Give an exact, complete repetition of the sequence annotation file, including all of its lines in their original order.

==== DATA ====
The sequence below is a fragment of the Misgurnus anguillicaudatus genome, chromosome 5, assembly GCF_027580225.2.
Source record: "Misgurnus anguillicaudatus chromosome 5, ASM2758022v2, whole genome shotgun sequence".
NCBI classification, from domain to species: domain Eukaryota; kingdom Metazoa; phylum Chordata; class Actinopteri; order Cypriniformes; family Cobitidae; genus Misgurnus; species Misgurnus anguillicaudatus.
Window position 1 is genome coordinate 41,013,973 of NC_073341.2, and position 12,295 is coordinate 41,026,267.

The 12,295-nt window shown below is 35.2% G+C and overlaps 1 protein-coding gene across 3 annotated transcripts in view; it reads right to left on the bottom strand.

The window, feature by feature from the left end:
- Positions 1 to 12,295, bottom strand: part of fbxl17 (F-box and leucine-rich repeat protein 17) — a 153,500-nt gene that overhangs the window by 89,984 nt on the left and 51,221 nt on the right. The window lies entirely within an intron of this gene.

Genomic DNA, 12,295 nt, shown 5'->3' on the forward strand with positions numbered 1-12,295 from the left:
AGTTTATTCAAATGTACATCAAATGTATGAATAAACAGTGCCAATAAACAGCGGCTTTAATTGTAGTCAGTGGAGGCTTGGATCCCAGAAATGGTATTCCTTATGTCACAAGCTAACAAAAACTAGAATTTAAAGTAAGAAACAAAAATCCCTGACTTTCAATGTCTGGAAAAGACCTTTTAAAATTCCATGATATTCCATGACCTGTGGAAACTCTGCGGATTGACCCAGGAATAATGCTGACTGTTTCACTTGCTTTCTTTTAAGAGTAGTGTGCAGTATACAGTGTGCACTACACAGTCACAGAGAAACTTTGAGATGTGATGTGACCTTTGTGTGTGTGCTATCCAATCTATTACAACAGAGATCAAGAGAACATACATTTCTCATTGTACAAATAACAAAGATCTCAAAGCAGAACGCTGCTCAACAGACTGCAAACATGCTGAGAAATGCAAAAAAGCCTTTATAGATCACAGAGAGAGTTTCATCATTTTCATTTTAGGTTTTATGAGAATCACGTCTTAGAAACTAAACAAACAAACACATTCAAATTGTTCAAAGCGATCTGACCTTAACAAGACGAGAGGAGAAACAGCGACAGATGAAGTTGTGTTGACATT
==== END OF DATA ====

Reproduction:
The sequence below is a fragment of the Misgurnus anguillicaudatus genome, chromosome 5, assembly GCF_027580225.2.
Source record: "Misgurnus anguillicaudatus chromosome 5, ASM2758022v2, whole genome shotgun sequence".
NCBI classification, from domain to species: domain Eukaryota; kingdom Metazoa; phylum Chordata; class Actinopteri; order Cypriniformes; family Cobitidae; genus Misgurnus; species Misgurnus anguillicaudatus.
Window position 1 is genome coordinate 41,013,973 of NC_073341.2, and position 12,295 is coordinate 41,026,267.

The 12,295-nt window shown below is 35.2% G+C and overlaps 1 protein-coding gene across 3 annotated transcripts in view; it reads right to left on the bottom strand.

The window, feature by feature from the left end:
- Positions 1 to 12,295, bottom strand: part of fbxl17 (F-box and leucine-rich repeat protein 17) — a 153,500-nt gene that overhangs the window by 89,984 nt on the left and 51,221 nt on the right. The window lies entirely within an intron of this gene.

Genomic DNA, 12,295 nt, shown 5'->3' on the forward strand with positions numbered 1-12,295 from the left:
AGTTTATTCAAATGTACATCAAATGTATGAATAAACAGTGCCAATAAACAGCGGCTTTAATTGTAGTCAGTGGAGGCTTGGATCCCAGAAATGGTATTCCTTATGTCACAAGCTAACAAAAACTAGAATTTAAAGTAAGAAACAAAAATCCCTGACTTTCAATGTCTGGAAAAGACCTTTTAAAATTCCATGATATTCCATGACCTGTGGAAACTCTGCGGATTGACCCAGGAATAATGCTGACTGTTTCACTTGCTTTCTTTTAAGAGTAGTGTGCAGTATACAGTGTGCACTACACAGTCACAGAGAAACTTTGAGATGTGATGTGACCTTTGTGTGTGTGCTATCCAATCTATTACAACAGAGATCAAGAGAACATACATTTCTCATTGTACAAATAACAAAGATCTCAAAGCAGAACGCTGCTCAACAGACTGCAAACATGCTGAGAAATGCAAAAAAGCCTTTATAGATCACAGAGAGAGTTTCATCATTTTCATTTTAGGTTTTATGAGAATCACGTCTTAGAAACTAAACAAACAAACACATTCAAATTGTTCAAAGCGATCTGACCTTAACAAGACGAGAGGAGAAACAGCGACAGATGAAGTTGTGTTGACATT